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Comic and Cartoon News – various and sundry

 

American (and other) Cartoonists in Paris

Every year a big group of cartoonists from [the Cagle] syndicate meet up in France with cartoonists from around the world.

This year 23 CagleCartoonists were there.

Apparently Daryl Cagle is a modern day Bill Gaines, taking his usual gang of cartoonists on an annual tour. Daryl, with words and pictures, details this Fall in Paris.

 

 

 

The Vermont Class of Cartooning

What is it about Vermont that has made it one of the most creative centers for the cartoon arts in the United States?

Michael F. Epstein profiles three Vermont cartoonists: Alison Bechdel, Ed Koren, and Jason Lutes.

 

 

 

Another Letter to the Editor about Doonesbury

Even though I am a very senior adult, I still enjoy reading the comics section every Sunday. Perhaps it’s a habit from my childhood, or it may be just that a lighter moment is appreciated after digesting the “news.”

However, reading the “Doonesbury” strip in the Dec. 2 comics certainly didn’t provide that lighter moment.

Think of the children says Hendersonville reader about Sunday’s Doonesbury.

 

 

 

I speak for many readers of your liberal rag

One cartoonist, Drew Sheneman, particularly irks me. For months upon months we have had the unfortunate opportunity to view cartoons that are so badly drawn and politically inaccurate. It is only due to the Trump economy that Sheneman has a job.

Lopatcong Township reader wants paper to recognize President Trump’s triumphs.

 

 

 

Beyond my Knowledge

Reed Brennan announcement:

ADVISORY: SUNDAY COMICS AND FEATURES DISTRIBUTION

Please be advised that King Features Syndicate (KFS) is ending its distribution relationship with Quad Graphics (formerly known as Vertis and American Color) effective December 31, 2018.

Distribution of all KFS and North America Syndication copyrighted Sunday features previously handled by Quad Graphics will be conducted by Reed Brennan Media Associates.

If you currently download King Features Syndicate and/or North America Syndicate content from Quad Graphics at funne.com, we will need to switch your access to bbs.rbma.com or to ftp.rbma.com by December 31, 2018.

If you have questions or need assistance in switching your delivery, please contact our Customer Services Team by email at rbma@rbma.com or by phone at 407-894-7300 Ext 236.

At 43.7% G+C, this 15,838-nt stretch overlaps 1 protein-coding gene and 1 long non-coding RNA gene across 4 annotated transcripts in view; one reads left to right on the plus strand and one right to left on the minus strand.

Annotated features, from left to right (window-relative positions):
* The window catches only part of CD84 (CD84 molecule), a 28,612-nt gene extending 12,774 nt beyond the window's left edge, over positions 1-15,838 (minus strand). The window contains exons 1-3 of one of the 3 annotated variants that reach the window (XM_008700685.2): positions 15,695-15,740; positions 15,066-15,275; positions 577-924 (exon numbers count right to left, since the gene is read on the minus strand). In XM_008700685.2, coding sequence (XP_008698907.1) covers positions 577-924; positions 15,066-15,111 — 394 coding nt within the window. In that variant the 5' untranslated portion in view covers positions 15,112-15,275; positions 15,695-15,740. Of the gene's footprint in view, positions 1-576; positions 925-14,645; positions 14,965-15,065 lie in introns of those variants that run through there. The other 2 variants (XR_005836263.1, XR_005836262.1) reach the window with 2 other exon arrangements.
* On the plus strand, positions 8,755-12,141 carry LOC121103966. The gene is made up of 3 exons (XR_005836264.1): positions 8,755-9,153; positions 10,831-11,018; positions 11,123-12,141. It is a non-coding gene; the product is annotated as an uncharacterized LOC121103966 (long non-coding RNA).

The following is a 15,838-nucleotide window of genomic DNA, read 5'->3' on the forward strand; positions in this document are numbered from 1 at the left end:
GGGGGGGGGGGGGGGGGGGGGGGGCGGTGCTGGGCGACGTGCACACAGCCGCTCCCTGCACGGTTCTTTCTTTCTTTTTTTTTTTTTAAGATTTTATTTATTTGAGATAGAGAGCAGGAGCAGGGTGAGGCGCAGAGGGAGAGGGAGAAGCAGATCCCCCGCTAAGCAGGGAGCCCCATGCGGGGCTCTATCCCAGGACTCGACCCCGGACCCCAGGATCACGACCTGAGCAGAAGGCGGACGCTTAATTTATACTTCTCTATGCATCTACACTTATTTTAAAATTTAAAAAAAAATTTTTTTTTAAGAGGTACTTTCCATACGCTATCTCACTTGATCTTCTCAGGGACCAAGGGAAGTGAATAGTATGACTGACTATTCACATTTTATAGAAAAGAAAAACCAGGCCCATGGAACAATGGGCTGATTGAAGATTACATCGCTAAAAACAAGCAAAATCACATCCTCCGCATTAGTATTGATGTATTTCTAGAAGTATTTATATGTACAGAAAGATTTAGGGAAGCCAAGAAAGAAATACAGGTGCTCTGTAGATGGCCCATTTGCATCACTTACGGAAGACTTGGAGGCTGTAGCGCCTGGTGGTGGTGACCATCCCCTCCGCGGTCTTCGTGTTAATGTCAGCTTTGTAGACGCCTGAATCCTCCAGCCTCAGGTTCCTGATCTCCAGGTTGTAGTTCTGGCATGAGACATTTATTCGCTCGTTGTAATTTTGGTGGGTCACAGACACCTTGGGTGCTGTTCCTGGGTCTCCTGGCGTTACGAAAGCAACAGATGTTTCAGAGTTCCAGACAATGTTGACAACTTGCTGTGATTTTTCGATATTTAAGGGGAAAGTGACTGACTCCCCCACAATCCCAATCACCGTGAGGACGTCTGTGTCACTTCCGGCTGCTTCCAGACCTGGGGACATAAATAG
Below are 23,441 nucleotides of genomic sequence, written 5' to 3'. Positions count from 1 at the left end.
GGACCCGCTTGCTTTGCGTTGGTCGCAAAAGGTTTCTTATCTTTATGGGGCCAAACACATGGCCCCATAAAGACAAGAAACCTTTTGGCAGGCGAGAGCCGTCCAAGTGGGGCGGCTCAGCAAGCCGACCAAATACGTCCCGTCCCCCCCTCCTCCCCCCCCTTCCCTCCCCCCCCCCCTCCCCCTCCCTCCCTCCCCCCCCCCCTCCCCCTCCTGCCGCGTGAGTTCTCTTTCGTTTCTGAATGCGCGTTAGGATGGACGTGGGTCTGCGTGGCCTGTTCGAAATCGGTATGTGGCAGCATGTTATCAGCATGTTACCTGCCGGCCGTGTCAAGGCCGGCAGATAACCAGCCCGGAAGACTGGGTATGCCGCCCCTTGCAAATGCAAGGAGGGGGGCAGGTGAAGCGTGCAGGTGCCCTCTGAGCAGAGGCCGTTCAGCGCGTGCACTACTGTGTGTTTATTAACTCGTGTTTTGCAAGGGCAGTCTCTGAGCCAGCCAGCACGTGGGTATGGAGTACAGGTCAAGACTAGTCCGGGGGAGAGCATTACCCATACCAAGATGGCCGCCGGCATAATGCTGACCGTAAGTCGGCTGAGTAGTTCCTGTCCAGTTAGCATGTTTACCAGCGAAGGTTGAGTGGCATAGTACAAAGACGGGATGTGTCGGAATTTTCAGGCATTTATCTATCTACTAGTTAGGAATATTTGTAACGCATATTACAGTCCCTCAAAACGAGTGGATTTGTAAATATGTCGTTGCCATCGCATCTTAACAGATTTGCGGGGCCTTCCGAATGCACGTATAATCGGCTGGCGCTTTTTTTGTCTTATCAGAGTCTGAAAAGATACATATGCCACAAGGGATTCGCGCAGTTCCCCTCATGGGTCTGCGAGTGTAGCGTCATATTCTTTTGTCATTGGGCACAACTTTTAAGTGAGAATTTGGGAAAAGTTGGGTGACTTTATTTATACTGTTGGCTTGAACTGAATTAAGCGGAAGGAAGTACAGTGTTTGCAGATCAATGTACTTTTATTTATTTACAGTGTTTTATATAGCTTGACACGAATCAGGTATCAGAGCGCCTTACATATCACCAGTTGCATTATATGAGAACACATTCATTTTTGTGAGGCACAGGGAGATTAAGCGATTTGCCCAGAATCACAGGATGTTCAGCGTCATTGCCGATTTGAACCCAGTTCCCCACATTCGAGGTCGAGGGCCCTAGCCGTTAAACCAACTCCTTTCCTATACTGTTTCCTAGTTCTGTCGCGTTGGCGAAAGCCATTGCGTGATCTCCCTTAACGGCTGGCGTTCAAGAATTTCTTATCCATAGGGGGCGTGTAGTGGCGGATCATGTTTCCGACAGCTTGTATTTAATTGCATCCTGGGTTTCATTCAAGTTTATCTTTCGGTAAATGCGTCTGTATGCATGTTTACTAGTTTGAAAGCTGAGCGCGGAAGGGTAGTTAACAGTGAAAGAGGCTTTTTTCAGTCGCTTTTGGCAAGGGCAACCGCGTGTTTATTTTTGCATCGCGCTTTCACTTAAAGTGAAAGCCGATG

Thank you.

I’m guessing that King Features Syndicate had allowed some outsourcing but that it will now end.

 

 

 

Masterpieces from the Museum of Cartoon Art Exhibit

Greenwich, CT – Opening on January 26, 2019 at the Bruce Museum in Greenwich, Masterpieces from the Museum of Cartoon Art will showcase more than 100 original works celebrating the history of this unique art form in America. Among the many items on display will be an early editorial cartoon by Thomas Nast, a spectacular Prince Valiant Sunday page by Hal Foster, and a witty New Yorker gag by Peter Arno, as well as classic PeanutsDoonesbury, and Calvin and Hobbes comic strips.

Brian Walker, a former director of the Museum of Cartoon Art, who has been responsible for more than 70 cartoon exhibitions, is serving as guest curator.

Special programming will include a lecture at the Bruce on February 18, Breaking Into the Boys Club: A Whirlwind History of Women and Cartooning, by Jenny Robb, Curator and Associate Professor at the Billy Ireland, and a panel tribute to the Golden Age of Cartooning in Connecticut with Cullen Murphy, Chance Browne, Brian, Greg, and Neal Walker on March 7.

Story at the HamletHub, from the middle of Cartoon County.

January 26, 2019 – April 20, 2019

Bruce Museum
1 Museum Drive
Greenwich, CT 06830-7157

The Bruce Museum’s page.

 

 

 

On the other coast: Pantomime Peanuts exhibit

Without Words, a new exhibition at the Charles M. Schulz Museum and Research Center, explores Schulz’s pantomime comics and the artful techniques Schulz employed when telling stories using illustration alone. On view in the museum’s Strip Rotation Gallery from Dec. 5 through May 20, 2019, the exhibition features 70 original comic strips—all created without dialogue—including several exhibited for the first time. A selection of doodles and sketches also provides a rare glimpse into the cartoonist’s process.

“Even without dialogue, these strips build emotional stories.”

The Lake County Record-Bee informs.

The Charles M. Schulz Museum page.

Charles M. Schulz Museum and Research Center
2301 Hardies Lane
Santa Rosa, CA 95403

 

 

 

 

 

 

 

 

 

 

 

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